Pilgrim Pathways: Notes for a Diaspora People

Incarnational Discipleship

Contest for Caucasion Theologians: Name Non-White Influences

I have charged that too many white theologians (biblical scholars, philosophers of religion, pastors, etc.) ignore theological voices from persons of color or from outside the Western world. (There are exceptions, who are wonderful.) But maybe I’m not being charitable. So, prove me wrong white theo-bloggers. Name at least 3 theological influences who are persons of color and list at least one major way they’ve influenced you.

  • Martin Luther King, Jr. was the first person I read on nonviolence, even before reading Yoder. His collection of sermons, Strength to Love, is still powerful to me.  I find his last published book prior to his death, Where Do We Go From Here: Chaos or Community? to still outline the major crises and choices facing the world, especially in the USA. (My dissertation was, in part, on King’s use of Scripture in his political ethic.)
  • James Hal Cone‘s work God of the Oppressed is a classic. His, Martin, Malcolm, and America helped me grasp the importance of Malcolm X.  I learned deeply from his autobiographical, My Soul Looks Back and how to do theological reflection on music from The Spirituals and the Blues.  I am looking forward to his next book, relating the cross to lynchings.
  • J. Deotis Roberts, Liberation and Reconciliation conveyed for me the essence of the gospel.  His work comparing Bonhoeffer and King led me to design a theology course comparing and contrasting the two.
  • Kazoh Kitamori, Theology of the Pain of God helped me become a theopaschite even before I read Moltmann’s The Crucified God.  Later, I saw this theme even deeper from the work of my friend, David Emmanuel Goatley, who left the classroom to head the Lott Carey Foreign Mission Convention (the largest mission agency of Black Baptists), in his published dissertation, Were You There? connecting the experience of slave Christians to the cry of dereliction uttered by Jesus on the cross.
  • Desmond Tutu, especially his No Future Without Forgiveness. [I’ve been asked to add additional examples.]
  • Elsa Tamez has added to my understanding of grace (and it’s relation to struggles for justice) and the interpretation of the Book of James.
  • Miguel de la Torre (a friend of mine from seminary days) has helped me understand Latino culture, biblical interpretation “from the margins,” how different approaches to sexuality are embedded in different cultures, and much else.
  • Allan Boesak of South Africa has greatly added to my understanding of both Job and Revelation–books better understood by those with less power.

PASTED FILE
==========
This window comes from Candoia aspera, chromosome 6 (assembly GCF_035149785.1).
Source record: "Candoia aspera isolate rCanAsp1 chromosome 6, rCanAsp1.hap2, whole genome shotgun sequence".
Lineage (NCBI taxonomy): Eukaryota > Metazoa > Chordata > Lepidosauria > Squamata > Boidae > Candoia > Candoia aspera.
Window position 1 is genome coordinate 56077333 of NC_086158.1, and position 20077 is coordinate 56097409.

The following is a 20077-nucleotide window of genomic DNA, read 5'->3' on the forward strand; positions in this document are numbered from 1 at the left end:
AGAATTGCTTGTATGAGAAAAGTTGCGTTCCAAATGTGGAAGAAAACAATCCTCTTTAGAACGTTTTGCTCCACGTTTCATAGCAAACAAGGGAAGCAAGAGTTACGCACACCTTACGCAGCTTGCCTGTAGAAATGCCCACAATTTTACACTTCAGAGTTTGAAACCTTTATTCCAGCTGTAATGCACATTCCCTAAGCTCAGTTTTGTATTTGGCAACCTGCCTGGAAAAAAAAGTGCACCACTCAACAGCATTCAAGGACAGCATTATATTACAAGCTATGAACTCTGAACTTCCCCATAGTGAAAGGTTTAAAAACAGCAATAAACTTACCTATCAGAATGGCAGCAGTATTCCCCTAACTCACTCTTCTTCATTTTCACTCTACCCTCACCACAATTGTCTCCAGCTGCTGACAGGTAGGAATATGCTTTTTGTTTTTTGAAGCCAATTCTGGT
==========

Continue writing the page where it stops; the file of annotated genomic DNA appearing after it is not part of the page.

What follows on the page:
• Darryl Trimiew, an African-American Christian ethicist in the Disciples of Christ, has done ground-breaking work on economic justice and has reexamined H. Richard Niebuhr’s concept of “the responsible self,” by looking at communities with less power, rather than the empowered selves which HRN took for granted.

I could go on for some time and I regularly interact with diverse thinkers from other cultures on this blog and elsewhere–but I don’t see much of that from other white theo-bloggers (with the exceptions linked above), so I throw down this gauntlet and hope to be proven wrong.


August 30, 2010 - Posted by | Uncategorized


  1. Michael, I was happy to see this post.

    I don’t have time right now to write about what I have learned from them, but I have spent decades reading theologians who were not white North Atlantic men.

    Three that I have learned most from are Japanese theologians Toyohiko Kagawa (1888-1960), Kosuke Koyama (1929-2009), and Taiwanese theologian C. S. Song (b. 1929). Kagawa was perhaps more of an activist than a theologian, but he was a good thinking, lecturer, and author in addition to being an activist.

    Comment by LKSeat | August 30, 2010 | Reply

    • Kagawa is one of my heroes, Dr. Seat and I have read several of Koyama’s work. I know who Song is, but must sadly admit that I have never found time to tackle his work.

      Of course, for most of your career you were a missionary theologian (in more than the sense we all are). Real Christians may be a minority in the U.S., but, in Japan, one cannot even entertain the illusion that one is in a “Christian culture.” I’d hope that would make one a better theologian.

      Thanks for your contribution.

      Comment by Michael Westmoreland-White | August 30, 2010 | Reply

  2. I whole-heartedly support this blog entry. Ironically, Jesus, St. Paul, and St. Augustine would be 3 non-whites of noteworthy theolical influence.

    Comment by Charles Kinnaird | September 1, 2010 | Reply

    • True enough, Charles. North Africa was very influential in early Christian theology: Cyprian, Tertullian, Origen, Augustine of Hippo.

      Comment by Michael Westmoreland-White | September 2, 2010 | Reply

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